It was a mixed bag of fashion week with many veterans and experienced designer stumbling onto finding a contemporary footing with some traditions that are ingrained within their audience. The final and Day 3 was no different either with designers putting on a show. With Zaheer coming out on trumps with his succinct collection and Nilofer Shahid showcasing her technical finesse, balancing the interpretation and tribute facets within her collection, the concluding day rounded off with an interesting note of sorts; with a lesson for designers for the need to step up their game seriously instead of mediocre offerings.
So while I did do the Hollywood edition, my love for Bollywood movies forced me to have a similar list of fashion in movies. The clothes add in a certain layer to the movie so much so that if they blend in creating the character and representing the journey throughout the character that is where they win hands down. However these have to be noticeable for their effort to be in sync with the character. Bollywood usually resorts to a lot of glitz and glam, which though not bad (we get to see some fun clothes in credit songs and item numbers) it overpowers the actors. Fashion in movies need to support that act in actors and there were quite a few Filmi Fashun moments this year
When Madhuri the actress takes centrestage, Madhuri the DIVA makes an alluring aura around it. Even with others present, it is just her that you see in the frame Playing a Begum (a woman of aristocratic lineage) Madhuri brings in more than her grace and charm to the character which is styled to perfection in Lucknowi Nawabi (royal) look. Throughout the movie she has donned ghararas, shararas, sarees, anarkalis and churidaars, all in monochrome. Credit goes to Payal Saluja for keeping things interesting by executing the whole look but punctuating it through different silhouettes. Barring her wedding dress which was a mix match of red dupatta, green shirt and offwhite lehenga, Madhuri’s Begum never looks boring in monochrome with a perfectly draped dopatta and an aptly placed jhoomar. Muted Kalamkari, Jamawar and Kashmiri Shawls worn by the elder couple (Naseer and Madhuri) are a delight adding to the antiquity vibe of the movie. Off the fabrics Lucknowi Chikankari makes quite an appearance, in end credits, a beige anarkali number and in one of the saris styled to perfection so beautifully, reminded me of Maharani Gayatri Devi. It looked contemporary south asian vintage at its best.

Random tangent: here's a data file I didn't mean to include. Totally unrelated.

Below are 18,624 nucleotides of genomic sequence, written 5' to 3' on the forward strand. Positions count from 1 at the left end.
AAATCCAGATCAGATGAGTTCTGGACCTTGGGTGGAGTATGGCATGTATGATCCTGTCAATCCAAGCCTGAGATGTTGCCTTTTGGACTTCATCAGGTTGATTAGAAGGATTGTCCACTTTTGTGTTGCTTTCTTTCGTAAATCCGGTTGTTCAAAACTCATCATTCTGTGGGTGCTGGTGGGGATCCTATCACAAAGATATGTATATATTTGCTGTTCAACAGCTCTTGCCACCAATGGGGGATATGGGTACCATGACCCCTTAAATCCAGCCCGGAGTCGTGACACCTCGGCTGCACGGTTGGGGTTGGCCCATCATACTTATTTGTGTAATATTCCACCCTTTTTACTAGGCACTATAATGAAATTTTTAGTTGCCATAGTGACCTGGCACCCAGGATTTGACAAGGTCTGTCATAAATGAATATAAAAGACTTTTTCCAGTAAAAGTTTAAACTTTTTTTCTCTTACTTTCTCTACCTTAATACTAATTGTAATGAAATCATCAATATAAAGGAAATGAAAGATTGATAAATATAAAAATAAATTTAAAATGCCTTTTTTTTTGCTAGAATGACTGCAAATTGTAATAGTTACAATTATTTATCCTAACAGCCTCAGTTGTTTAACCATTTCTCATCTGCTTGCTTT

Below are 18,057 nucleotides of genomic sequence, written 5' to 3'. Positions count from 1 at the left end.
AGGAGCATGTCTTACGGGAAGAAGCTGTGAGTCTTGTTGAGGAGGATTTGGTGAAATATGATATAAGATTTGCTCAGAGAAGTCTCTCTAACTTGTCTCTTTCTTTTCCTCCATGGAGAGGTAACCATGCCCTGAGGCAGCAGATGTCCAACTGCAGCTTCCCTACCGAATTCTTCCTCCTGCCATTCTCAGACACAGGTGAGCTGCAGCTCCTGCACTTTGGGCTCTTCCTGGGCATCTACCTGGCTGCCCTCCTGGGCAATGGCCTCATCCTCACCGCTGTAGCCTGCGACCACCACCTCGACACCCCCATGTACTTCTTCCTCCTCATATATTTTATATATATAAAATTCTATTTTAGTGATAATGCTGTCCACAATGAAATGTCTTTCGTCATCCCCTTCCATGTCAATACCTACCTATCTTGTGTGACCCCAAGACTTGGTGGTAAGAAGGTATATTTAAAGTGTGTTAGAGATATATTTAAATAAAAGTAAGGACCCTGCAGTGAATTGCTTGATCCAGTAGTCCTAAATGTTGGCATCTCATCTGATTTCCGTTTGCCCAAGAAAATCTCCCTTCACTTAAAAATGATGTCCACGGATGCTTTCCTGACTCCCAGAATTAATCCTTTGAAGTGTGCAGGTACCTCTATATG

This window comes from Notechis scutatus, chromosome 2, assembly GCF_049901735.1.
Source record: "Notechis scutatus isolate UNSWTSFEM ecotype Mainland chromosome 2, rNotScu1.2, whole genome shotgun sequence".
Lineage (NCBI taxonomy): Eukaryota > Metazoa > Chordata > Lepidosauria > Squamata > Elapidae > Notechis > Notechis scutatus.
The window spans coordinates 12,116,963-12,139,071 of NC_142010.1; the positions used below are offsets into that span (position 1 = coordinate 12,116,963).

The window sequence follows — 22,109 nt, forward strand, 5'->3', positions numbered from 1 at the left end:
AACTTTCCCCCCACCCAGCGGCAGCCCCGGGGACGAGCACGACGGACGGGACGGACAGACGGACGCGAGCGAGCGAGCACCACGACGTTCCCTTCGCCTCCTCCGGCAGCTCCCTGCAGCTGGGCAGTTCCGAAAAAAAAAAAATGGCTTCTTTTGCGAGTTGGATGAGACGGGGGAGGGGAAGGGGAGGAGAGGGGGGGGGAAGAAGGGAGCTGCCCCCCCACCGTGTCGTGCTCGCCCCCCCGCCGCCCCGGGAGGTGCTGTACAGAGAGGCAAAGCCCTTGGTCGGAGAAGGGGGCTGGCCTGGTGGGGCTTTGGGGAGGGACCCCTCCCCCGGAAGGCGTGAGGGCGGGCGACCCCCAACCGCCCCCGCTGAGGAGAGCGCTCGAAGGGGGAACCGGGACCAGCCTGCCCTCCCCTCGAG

The moments Madhuri had with Dedh Ishqiya, Tabu had in them in Haider. Adapting Hamlet and that too in a Kashmiri setting, with such cultural baggage, Dolly Allhuwalia had a lot of material to work with. However credit to her for exercising immense control in her designs and costumes for the cast of Haider. She kept things contemporary and conservative at the same time. Representing emotional angst through her clothes, be it Shahid’s Kashmiri pherans (kashmiri kurta/tunic) or having Tabu oscillate between brighter and darker color palettes depending upon the emotional situations. Layered with mens jackets, cardigans, layered uppers and floor tunics. Giving Shraddha a young spunk through florals or giving KK sherwanis, Allhuwalia excelled at playing the dressmaker with playing against the Kashmiri background. Using red and black menacingly in the ending climax sequence, she manages to pull off emotional and mental intensities of characters against the snow laden Kashmir.